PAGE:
For survival, I would start researching and make a list of thing you need to buy, then go through your house and make sure you don’t already have those things. We probably have five or six pocket knives, and plenty of candles and batteries. Some people think they have to buy a multi-tool or an extra set of hand tools. Chances are you have them already. Start getting to estate sales and garage sales, and you may be able to pick up a big percentage of what you need for emergency kits for a handful of dollars.You can find a lot of supplies at dollar stores. And use coupons along with stores sales. Try shopping at ethnic grocery stores. Some of the prices are phenomenal. Learn to can or dehydrate. Dehydrating is cheaper, so buy a used dehydrator on Craigslist for probably $20-$30. Then when you get your hands on a decent quantity of produce, dehydrate the food. Canning is great, but you do have to have more supplies.
So is there anything that doesn’t lend itself to dehydrating?
People dehydrate everything! The best thing to do is go online and do some research. I’ve written about it on my blog and in my book, but there are people who dehydrate completely prepared chicken curry. This is huge in backpacking and hiking circles. I have a cookbook by a man in Australia, and they dehydrate everything. You can dehydrate applesauce or canned fruit and make your own fruit roll-ups. You can dehydrate frozen vegetables; so when there’s a big sale, I buy a bunch of them. They’re already prewashed and precut, so literally all you have to do is open the bag and spread them out. After dehydrating, you’ll need to store it in something like canning jars or Mylar bags.
Is dehydrated food better than frozen?
You have to think about what if the power goes out. Dehydration makes you impervious to power outages. I don’t include food in my freezer in my survival plan. If the power goes out, we cook the frozen food quickly on the grill so it doesn’t spoil.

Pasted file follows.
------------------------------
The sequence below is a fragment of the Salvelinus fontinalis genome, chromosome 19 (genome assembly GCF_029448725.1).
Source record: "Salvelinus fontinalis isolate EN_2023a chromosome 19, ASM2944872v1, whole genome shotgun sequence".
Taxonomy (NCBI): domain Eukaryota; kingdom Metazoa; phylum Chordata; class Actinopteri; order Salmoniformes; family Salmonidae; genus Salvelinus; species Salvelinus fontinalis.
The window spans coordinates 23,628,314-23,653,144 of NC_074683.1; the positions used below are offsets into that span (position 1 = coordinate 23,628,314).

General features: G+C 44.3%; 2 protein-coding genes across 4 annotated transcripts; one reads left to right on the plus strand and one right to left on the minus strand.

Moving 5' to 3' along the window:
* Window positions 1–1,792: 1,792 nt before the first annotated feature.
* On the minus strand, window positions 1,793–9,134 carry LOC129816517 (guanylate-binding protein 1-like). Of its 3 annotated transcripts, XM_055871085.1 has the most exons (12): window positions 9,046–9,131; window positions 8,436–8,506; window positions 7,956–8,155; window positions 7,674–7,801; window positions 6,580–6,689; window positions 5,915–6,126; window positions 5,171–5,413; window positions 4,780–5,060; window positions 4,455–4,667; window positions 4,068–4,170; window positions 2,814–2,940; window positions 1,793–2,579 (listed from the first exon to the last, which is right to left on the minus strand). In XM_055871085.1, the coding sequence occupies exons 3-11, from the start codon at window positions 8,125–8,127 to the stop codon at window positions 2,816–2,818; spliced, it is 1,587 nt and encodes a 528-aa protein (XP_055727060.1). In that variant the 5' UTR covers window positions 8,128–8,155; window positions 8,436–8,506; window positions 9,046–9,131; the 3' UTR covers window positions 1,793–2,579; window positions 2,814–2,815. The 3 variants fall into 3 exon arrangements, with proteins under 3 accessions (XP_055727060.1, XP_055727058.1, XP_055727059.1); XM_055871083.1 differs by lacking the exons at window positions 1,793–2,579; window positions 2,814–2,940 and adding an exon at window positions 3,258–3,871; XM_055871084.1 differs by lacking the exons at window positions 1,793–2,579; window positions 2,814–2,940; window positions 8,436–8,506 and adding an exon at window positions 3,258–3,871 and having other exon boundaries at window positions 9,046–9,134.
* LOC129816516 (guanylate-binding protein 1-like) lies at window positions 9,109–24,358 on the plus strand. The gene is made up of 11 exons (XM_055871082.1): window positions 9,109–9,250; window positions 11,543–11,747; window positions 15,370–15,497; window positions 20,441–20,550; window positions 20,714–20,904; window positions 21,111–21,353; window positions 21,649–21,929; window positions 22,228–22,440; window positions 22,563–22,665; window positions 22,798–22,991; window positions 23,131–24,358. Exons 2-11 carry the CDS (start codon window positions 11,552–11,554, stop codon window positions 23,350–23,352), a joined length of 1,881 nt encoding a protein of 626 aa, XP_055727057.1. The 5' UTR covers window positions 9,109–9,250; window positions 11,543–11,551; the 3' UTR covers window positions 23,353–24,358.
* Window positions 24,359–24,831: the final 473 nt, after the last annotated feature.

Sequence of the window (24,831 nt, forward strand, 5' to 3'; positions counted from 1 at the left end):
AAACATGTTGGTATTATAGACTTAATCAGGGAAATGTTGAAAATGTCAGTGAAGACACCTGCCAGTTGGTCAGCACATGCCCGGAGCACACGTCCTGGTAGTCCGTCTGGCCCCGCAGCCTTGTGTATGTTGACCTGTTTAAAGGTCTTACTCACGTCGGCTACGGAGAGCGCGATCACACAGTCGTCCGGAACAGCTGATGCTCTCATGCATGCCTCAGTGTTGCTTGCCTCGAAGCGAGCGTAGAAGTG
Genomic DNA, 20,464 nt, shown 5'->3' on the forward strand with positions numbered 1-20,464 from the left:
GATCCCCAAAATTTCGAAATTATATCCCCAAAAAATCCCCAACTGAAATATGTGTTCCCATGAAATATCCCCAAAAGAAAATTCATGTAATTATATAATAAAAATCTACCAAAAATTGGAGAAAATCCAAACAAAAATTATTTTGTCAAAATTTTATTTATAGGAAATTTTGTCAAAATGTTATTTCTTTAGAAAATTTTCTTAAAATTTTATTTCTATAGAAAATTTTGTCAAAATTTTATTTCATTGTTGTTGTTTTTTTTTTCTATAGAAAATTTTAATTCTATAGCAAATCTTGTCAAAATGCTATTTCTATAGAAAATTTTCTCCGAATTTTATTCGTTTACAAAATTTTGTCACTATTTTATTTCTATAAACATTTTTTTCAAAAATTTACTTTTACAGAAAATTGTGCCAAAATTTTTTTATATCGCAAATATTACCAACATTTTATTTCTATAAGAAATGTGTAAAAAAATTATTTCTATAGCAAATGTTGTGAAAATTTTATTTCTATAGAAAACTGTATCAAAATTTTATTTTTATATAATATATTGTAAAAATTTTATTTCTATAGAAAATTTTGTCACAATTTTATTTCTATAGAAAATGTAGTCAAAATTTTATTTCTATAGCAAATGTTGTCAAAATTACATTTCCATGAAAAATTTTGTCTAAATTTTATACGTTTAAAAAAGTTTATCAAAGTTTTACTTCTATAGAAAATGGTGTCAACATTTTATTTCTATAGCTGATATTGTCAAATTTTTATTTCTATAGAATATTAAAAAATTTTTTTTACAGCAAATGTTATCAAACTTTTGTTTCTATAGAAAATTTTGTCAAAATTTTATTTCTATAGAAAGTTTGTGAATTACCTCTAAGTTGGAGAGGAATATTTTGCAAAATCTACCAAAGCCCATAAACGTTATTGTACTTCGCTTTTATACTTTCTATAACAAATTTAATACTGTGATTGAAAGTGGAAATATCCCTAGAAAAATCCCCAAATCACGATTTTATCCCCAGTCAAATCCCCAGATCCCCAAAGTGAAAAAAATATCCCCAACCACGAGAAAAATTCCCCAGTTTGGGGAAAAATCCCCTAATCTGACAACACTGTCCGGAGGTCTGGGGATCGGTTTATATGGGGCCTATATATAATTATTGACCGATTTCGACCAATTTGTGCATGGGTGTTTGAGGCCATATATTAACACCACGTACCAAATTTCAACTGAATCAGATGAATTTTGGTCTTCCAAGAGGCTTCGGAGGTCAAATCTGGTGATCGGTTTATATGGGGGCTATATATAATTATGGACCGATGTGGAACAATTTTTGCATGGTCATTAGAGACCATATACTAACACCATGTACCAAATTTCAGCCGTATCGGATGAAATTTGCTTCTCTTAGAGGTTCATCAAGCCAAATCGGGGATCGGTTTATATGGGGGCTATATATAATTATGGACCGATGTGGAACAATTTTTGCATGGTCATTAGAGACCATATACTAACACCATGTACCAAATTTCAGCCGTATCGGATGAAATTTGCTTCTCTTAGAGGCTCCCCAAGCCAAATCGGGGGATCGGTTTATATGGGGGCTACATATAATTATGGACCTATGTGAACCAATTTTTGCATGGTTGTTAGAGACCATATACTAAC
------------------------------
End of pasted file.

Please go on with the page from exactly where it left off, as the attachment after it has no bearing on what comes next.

Why do you think so many people are unprepared for even small emergencies?
That’s my #1 asked question: How can I get my spouse on board. It must be human nature to focus on the here and now and not want to think about things that are unpleasant. Commercials about wills and life insurance allude to the fact that people don’t want to think about death and making a will. A lot is denial, and a lot of it is the time element – they put it off as long as they possible can.
Do you think they don’t believe it will happen to them, or is is that they just don’t know how to get started?
I think there’s an element of that – they figure it won’t happen to them. I also think it sometimes seems overwhelming. Like people on Doomsday Preppers have an entire garage or the whole basement of a 4,0000 square foot home filled with food. It’s overwhelming to think about even getting started.
So they figure the three gallons of water and case of soup they can afford to put away this month won’t matter. . .
Exactly……Small steps are better than no steps at all!